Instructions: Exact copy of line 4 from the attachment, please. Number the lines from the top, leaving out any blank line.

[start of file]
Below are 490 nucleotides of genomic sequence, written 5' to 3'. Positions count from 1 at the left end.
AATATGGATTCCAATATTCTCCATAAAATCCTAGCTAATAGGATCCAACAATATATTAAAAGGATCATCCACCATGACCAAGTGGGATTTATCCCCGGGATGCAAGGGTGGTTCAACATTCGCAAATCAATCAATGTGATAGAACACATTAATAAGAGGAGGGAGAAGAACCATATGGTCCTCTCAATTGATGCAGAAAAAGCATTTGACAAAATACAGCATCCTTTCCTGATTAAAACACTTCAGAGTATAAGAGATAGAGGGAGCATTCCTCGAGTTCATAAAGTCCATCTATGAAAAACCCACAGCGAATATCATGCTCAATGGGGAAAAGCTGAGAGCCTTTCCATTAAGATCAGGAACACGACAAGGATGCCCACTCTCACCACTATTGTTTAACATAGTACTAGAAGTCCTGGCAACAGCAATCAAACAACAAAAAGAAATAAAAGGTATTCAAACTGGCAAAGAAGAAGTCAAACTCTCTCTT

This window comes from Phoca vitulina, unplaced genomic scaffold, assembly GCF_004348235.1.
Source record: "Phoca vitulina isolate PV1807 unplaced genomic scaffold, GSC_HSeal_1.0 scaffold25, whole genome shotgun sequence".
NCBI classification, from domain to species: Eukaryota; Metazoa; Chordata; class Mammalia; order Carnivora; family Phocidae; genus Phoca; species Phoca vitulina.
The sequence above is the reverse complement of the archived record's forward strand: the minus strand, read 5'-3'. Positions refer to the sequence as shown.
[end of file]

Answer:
Source record: "Phoca vitulina isolate PV1807 unplaced genomic scaffold, GSC_HSeal_1.0 scaffold25, whole genome shotgun sequence".